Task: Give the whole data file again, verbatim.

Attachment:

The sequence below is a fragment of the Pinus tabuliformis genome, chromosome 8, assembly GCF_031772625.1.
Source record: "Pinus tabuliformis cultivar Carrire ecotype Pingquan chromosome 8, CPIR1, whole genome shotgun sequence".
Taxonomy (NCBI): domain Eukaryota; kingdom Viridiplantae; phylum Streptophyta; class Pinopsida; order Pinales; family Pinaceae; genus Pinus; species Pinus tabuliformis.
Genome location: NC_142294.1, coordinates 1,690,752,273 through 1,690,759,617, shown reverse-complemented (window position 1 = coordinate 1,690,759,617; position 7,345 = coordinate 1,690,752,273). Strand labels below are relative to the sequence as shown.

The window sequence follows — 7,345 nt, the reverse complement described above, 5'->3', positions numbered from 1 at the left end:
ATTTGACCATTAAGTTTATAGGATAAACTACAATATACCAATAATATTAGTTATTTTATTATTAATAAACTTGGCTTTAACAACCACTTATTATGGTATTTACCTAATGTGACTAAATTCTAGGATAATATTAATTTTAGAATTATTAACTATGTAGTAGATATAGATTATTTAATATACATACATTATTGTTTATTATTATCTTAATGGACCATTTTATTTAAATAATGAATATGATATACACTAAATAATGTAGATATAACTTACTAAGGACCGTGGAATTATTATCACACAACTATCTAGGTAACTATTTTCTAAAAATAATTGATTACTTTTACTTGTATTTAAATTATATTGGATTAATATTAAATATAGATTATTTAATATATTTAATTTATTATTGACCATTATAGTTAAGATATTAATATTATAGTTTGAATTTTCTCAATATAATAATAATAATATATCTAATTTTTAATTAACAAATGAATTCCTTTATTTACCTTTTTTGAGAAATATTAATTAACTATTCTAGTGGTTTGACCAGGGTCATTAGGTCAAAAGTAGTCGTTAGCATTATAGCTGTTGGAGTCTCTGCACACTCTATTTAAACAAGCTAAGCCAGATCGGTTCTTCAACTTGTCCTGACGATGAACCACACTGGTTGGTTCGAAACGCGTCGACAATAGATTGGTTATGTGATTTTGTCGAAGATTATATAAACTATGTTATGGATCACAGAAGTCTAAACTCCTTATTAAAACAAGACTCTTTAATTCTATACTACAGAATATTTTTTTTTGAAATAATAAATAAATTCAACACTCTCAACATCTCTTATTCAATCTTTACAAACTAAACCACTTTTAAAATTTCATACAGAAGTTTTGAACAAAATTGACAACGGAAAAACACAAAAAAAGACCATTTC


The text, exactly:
The sequence below is a fragment of the Pinus tabuliformis genome, chromosome 8, assembly GCF_031772625.1.
Source record: "Pinus tabuliformis cultivar Carrire ecotype Pingquan chromosome 8, CPIR1, whole genome shotgun sequence".
Taxonomy (NCBI): domain Eukaryota; kingdom Viridiplantae; phylum Streptophyta; class Pinopsida; order Pinales; family Pinaceae; genus Pinus; species Pinus tabuliformis.
Genome location: NC_142294.1, coordinates 1,690,752,273 through 1,690,759,617, shown reverse-complemented (window position 1 = coordinate 1,690,759,617; position 7,345 = coordinate 1,690,752,273). Strand labels below are relative to the sequence as shown.

The window sequence follows — 7,345 nt, the reverse complement described above, 5'->3', positions numbered from 1 at the left end:
ATTTGACCATTAAGTTTATAGGATAAACTACAATATACCAATAATATTAGTTATTTTATTATTAATAAACTTGGCTTTAACAACCACTTATTATGGTATTTACCTAATGTGACTAAATTCTAGGATAATATTAATTTTAGAATTATTAACTATGTAGTAGATATAGATTATTTAATATACATACATTATTGTTTATTATTATCTTAATGGACCATTTTATTTAAATAATGAATATGATATACACTAAATAATGTAGATATAACTTACTAAGGACCGTGGAATTATTATCACACAACTATCTAGGTAACTATTTTCTAAAAATAATTGATTACTTTTACTTGTATTTAAATTATATTGGATTAATATTAAATATAGATTATTTAATATATTTAATTTATTATTGACCATTATAGTTAAGATATTAATATTATAGTTTGAATTTTCTCAATATAATAATAATAATATATCTAATTTTTAATTAACAAATGAATTCCTTTATTTACCTTTTTTGAGAAATATTAATTAACTATTCTAGTGGTTTGACCAGGGTCATTAGGTCAAAAGTAGTCGTTAGCATTATAGCTGTTGGAGTCTCTGCACACTCTATTTAAACAAGCTAAGCCAGATCGGTTCTTCAACTTGTCCTGACGATGAACCACACTGGTTGGTTCGAAACGCGTCGACAATAGATTGGTTATGTGATTTTGTCGAAGATTATATAAACTATGTTATGGATCACAGAAGTCTAAACTCCTTATTAAAACAAGACTCTTTAATTCTATACTACAGAATATTTTTTTTTGAAATAATAAATAAATTCAACACTCTCAACATCTCTTATTCAATCTTTACAAACTAAACCACTTTTAAAATTTCATACAGAAGTTTTGAACAAAATTGACAACGGAAAAACACAAAAAAAGACCATTTC